What 1-Year-Old Zika Babies Are Teaching Us About This Devastating Virus

zika virus

With the change in the weather, mosquitoes may be out of sight, but they're never far from the minds of parents whose babies have been born with Zika virus. As many infected infants in Brazil, where the outbreak quickly spread, turn 1, concerns about the long-term Zika-related health implications continue to appear.

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Initially, many Zika-infected babies were diagnosed with microcephaly, meaning their heads were smaller in size than their same-age peers. But, at first, other far-reaching effects of the condition weren't completely known.

Now, researchers and doctors are treating the babies for additional issues as those nearing this first milestone birthday are experiencing swallowing difficulties and epileptic seizures, as well as vision and hearing problems.

"We are seeing a lot of seizures. And now they are having many problems eating, so a lot of these children start using feeding tubes," Dr. Vanessa Van der Linden, a pediatric neurologist in Recife who was among the first physicians to connect Zika to microcephaly, told Fox News.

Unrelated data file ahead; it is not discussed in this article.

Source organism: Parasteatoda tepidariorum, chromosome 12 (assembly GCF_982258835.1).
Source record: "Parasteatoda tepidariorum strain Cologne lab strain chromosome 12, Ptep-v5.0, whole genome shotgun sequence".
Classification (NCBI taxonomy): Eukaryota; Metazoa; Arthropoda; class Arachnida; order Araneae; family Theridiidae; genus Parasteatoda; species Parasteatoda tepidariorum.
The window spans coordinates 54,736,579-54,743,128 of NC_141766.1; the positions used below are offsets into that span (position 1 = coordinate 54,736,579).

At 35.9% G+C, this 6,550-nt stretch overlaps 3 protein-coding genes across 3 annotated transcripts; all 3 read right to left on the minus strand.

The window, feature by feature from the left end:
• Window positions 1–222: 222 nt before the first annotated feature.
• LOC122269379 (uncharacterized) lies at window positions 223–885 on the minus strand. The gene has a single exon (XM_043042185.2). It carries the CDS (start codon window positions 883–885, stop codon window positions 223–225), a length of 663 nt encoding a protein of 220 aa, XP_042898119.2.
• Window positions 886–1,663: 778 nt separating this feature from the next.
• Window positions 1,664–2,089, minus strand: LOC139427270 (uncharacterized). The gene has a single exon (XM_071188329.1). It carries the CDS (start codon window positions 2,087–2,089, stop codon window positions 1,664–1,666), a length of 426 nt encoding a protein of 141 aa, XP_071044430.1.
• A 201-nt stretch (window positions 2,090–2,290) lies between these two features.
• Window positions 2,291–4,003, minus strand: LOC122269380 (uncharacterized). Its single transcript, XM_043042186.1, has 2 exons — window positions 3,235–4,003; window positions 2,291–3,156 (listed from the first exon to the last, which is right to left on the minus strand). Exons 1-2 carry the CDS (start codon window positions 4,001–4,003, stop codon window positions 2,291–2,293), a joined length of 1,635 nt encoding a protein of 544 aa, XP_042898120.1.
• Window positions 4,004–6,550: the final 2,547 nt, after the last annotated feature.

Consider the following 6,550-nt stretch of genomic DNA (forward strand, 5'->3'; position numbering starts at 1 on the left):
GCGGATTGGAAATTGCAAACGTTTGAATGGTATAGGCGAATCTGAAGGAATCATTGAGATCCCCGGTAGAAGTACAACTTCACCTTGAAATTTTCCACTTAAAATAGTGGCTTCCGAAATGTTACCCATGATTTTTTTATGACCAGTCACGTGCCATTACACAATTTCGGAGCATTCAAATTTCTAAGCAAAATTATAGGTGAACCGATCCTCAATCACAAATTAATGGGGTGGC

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It's absolutely heartbreaking and yet it's important for parents in the US to consider what lies ahead for the babies born here who've been infected. As of August, at least 15 infants in this country were born with the virus, according to the Center for Infectious Disease Research and Policy. 

Additionally concerning is that doctors in Brazil found that the heads of some infants who were born with the virus but without microcephaly stopped growing months after birth. Others had problems moving their extremities.

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Sadly, these issues prove it could be a long road ahead for these innocent children and their families. 

If there's any positive news to be found, it's that some of the babies are progressing despite the illness.

A study, funded by the US National Institutes of Health, is tracking three groups of babies: ones born with microcephaly, others born with average-sized heads who were found to have brain damage or other physical issues, and babies who have not exhibited symptoms of the virus or developmental delays. So hopefully, we'll have additional information about how children infected with Zika will fare as they grow.

Hopefully, as more becomes known about the virus, researchers and physicians will help these children reach their fullest potential and assist their families in learning exactly how to help them. 

 

Image via airdone/Shutterstock

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